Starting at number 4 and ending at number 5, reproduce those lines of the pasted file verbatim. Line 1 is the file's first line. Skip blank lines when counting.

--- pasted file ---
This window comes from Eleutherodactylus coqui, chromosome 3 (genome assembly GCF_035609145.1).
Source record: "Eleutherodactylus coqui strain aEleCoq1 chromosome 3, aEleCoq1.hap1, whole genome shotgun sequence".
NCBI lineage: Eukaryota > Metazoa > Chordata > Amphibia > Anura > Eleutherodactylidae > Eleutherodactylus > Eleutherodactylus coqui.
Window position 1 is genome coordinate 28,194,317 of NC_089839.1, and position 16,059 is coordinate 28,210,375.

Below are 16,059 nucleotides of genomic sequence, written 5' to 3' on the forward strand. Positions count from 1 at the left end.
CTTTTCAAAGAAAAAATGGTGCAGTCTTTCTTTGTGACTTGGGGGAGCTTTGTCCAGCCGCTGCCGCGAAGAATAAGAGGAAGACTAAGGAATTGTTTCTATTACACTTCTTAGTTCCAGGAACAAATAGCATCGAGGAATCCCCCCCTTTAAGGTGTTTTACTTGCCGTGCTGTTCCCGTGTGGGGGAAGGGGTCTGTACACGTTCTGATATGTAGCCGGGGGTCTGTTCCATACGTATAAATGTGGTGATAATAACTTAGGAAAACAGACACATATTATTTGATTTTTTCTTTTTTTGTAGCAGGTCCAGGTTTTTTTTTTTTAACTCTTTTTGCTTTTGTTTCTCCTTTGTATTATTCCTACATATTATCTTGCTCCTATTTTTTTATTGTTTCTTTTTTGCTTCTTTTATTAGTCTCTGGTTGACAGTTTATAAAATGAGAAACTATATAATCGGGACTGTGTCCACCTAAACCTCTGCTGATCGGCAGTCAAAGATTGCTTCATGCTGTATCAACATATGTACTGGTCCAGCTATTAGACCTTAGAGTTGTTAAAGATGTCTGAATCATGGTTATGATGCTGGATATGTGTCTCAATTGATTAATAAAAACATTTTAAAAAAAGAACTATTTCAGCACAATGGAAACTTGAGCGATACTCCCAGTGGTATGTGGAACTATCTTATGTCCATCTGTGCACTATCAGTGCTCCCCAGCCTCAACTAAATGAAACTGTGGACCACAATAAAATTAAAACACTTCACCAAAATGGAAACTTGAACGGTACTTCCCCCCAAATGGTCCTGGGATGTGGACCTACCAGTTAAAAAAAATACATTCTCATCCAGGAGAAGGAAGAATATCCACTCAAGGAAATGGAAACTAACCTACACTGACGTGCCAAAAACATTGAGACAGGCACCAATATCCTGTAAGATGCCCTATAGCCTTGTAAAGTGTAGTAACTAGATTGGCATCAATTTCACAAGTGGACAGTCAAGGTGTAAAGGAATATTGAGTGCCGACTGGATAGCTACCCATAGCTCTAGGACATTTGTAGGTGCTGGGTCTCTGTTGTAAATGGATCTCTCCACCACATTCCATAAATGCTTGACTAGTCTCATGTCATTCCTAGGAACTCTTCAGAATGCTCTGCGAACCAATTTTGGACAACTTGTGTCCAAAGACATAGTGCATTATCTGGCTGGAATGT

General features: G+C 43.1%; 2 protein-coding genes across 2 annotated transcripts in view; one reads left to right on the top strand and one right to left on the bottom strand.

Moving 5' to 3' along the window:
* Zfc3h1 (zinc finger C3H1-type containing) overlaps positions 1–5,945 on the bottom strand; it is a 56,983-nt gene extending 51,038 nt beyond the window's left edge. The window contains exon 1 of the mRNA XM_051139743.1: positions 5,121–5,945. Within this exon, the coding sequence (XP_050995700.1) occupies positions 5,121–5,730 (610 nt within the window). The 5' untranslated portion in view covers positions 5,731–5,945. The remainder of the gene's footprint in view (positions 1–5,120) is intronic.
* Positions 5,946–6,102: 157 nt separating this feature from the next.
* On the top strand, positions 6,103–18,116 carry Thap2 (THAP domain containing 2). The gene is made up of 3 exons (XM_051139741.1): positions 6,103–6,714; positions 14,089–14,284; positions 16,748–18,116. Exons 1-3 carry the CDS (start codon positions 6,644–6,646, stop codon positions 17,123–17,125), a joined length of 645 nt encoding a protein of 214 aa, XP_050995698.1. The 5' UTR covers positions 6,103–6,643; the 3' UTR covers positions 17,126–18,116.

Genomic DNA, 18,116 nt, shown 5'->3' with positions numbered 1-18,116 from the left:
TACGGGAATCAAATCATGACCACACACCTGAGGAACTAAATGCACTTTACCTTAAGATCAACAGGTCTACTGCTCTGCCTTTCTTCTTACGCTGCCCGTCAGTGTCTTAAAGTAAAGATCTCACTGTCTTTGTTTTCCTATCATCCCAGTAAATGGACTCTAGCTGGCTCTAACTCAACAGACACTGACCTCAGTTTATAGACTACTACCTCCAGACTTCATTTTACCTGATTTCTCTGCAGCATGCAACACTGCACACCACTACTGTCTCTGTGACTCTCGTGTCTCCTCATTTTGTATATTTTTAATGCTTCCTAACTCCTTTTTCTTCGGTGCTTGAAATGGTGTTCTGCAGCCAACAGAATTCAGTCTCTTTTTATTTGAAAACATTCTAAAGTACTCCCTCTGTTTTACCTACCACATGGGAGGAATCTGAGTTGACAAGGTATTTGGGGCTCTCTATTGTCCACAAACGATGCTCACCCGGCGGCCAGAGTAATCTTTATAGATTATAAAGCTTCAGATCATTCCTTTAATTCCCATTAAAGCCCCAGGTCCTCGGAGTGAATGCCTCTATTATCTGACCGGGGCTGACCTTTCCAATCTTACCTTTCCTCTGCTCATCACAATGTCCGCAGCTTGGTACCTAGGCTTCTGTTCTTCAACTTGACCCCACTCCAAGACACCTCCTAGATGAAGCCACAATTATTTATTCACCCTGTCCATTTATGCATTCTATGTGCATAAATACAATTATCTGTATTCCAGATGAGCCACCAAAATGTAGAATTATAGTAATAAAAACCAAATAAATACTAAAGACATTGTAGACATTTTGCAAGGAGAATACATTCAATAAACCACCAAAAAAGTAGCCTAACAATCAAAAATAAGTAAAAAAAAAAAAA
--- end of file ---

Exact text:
Window position 1 is genome coordinate 28,194,317 of NC_089839.1, and position 16,059 is coordinate 28,210,375.

Below are 16,059 nucleotides of genomic sequence, written 5' to 3' on the forward strand. Positions count from 1 at the left end.